JM: Yeah, I mean, there’s a lot of things you’re trying to think about when you’re designing the scheme. One is just to try to avoid being self-scouted so much that your tendencies become clear and obvious to the defense. So, you need to change formations for that reason, too. Sometimes there’s information you can gain. Sometimes there’s no information you can gain based on the defense and the scheme and the coordinator and what they do on defense. Sometimes there’s an element of that. Sometimes there’s not. Ultimately, at the end of the day, it comes back down to our execution, whether it’s a run or a pass play. Sometimes we can gain some information and sometimes we can’t. That’s just football. It’s the nature of the game we play and that’s why we focus so much on fundamentals and our execution, because at the end of the day, whatever the scheme is, if we have good fundamentals and if we execute them properly, we have a chance. It doesn’t matter if you have the prettiest play ever drawn up. If your fundamentals are poor or you don’t execute them properly, you’re probably going to struggle. There’s an element of that, certainly, but you’ve got to be careful about putting too much weight and stock in that because that certainly alone isn’t going to do it for you. 

Q: When young players are going to get more work in a game, do you incorporate how Brady feels about his connection with those particular players when they’re not the guys that get the most first-team reps in practice?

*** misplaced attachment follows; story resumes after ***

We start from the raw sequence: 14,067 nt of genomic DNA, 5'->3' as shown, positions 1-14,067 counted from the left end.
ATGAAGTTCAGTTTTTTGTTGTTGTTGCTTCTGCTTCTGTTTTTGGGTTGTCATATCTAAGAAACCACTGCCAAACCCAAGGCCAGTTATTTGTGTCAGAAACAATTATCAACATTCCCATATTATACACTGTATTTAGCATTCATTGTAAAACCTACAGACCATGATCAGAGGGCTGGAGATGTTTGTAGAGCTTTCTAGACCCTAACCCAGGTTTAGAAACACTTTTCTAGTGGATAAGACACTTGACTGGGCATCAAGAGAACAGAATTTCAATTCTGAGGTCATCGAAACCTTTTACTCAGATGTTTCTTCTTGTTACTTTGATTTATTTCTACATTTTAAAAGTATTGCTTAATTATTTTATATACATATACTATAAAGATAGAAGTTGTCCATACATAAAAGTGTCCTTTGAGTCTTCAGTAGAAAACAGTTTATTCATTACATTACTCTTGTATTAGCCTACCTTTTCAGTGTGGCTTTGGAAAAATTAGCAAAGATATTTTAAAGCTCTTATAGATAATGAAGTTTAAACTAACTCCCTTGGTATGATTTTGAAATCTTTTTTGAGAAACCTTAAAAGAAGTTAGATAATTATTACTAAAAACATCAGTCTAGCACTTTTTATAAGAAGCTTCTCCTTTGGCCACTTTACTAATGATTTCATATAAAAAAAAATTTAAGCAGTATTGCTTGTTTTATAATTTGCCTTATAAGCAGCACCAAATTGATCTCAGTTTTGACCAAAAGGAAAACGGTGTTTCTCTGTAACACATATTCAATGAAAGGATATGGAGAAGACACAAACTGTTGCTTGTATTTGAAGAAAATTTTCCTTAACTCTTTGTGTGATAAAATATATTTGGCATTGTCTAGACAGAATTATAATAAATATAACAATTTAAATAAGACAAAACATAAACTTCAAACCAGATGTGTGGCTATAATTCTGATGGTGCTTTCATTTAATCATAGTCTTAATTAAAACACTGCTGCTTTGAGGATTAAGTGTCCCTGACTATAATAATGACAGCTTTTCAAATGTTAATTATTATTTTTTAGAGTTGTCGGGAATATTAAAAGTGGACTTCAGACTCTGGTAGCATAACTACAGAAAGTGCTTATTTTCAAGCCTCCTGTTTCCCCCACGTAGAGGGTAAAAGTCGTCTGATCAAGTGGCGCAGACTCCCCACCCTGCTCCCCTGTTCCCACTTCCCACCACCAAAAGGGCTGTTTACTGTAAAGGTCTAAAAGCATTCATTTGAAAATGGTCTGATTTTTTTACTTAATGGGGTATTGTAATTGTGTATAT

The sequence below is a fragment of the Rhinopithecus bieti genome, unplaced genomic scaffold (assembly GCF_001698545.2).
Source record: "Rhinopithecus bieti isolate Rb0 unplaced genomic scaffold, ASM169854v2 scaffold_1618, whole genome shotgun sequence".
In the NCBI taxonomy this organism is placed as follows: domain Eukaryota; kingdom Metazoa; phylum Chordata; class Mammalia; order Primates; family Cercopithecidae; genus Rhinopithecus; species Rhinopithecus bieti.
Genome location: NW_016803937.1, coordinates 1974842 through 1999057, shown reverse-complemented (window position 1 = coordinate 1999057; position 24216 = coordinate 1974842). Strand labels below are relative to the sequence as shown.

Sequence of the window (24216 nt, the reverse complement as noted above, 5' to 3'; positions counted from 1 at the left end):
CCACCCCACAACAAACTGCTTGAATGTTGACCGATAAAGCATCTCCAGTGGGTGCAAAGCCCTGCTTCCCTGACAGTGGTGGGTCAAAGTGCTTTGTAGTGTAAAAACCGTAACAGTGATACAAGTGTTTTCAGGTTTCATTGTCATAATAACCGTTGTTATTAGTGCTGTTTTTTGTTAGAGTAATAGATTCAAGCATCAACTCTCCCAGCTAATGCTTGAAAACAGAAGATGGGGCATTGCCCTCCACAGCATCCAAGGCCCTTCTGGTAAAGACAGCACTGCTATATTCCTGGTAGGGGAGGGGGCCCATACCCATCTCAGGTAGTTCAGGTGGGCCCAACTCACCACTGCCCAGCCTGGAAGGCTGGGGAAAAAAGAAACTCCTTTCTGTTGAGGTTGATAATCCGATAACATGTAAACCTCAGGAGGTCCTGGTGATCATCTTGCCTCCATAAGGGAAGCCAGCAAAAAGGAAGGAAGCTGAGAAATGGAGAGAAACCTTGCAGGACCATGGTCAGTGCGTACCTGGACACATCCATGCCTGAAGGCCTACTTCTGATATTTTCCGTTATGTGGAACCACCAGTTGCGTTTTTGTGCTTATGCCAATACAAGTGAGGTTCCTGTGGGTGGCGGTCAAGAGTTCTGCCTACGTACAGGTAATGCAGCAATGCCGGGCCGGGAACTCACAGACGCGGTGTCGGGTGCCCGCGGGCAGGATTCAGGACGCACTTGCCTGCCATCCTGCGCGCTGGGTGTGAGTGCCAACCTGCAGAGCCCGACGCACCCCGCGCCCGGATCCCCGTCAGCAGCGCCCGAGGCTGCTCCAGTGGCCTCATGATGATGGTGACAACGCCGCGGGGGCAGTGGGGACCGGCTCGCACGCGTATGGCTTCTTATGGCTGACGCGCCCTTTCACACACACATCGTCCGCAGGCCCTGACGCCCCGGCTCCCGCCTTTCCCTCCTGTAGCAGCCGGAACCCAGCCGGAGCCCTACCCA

JM: Well, No. 1, we have confidence in all our guys. That doesn’t mean we have a tremendous amount of experience in every scheme with every player that we have on our team, but we have a ton of confidence. I think, to me, they’re on the team for a reason. They’ve produced, they’ve shown that they can execute the things that you need to execute to play in our offense at those positions, and our job really based on the personnel that we have is to try to put all our players, all 11 of them, in a position to do something that No. 1, they’re confident in doing themselves, and No. 2, that their teammates are confident in them doing, as well. So, maybe there’s something that Josh Gordon would do that maybe we would do a little differently with Gunner, or maybe there’s something that Julian does that we would do differently with Jakobi, or Phillip and somebody else. So, there’s elements of the offense that you tweak and you change based on who’s out there because you always want to try to play to the strengths of the players. If you can do that as many snaps as possible in a game, hopefully you’re always trying to run things then that they feel good about and in turn, the quarterback and the passing game also trust and feels comfortable doing, as well. But, there’s no shortcut for repetitions, experience, practice time. That’s how you create trust and confidence in one another. You can’t just go into a meeting and tell people to be confident. You have to do it on the practice field. You have to execute it. We’ve always had a saying that practice execution becomes game reality. To me, that sums up trust and confidence right there. So, that’s why we put so much stock in what we do at practice and on the practice field because we believe if we can execute it out there and really gain trust and confidence and feel good about what we’re doing out there that we have a chance to carry it over into the game.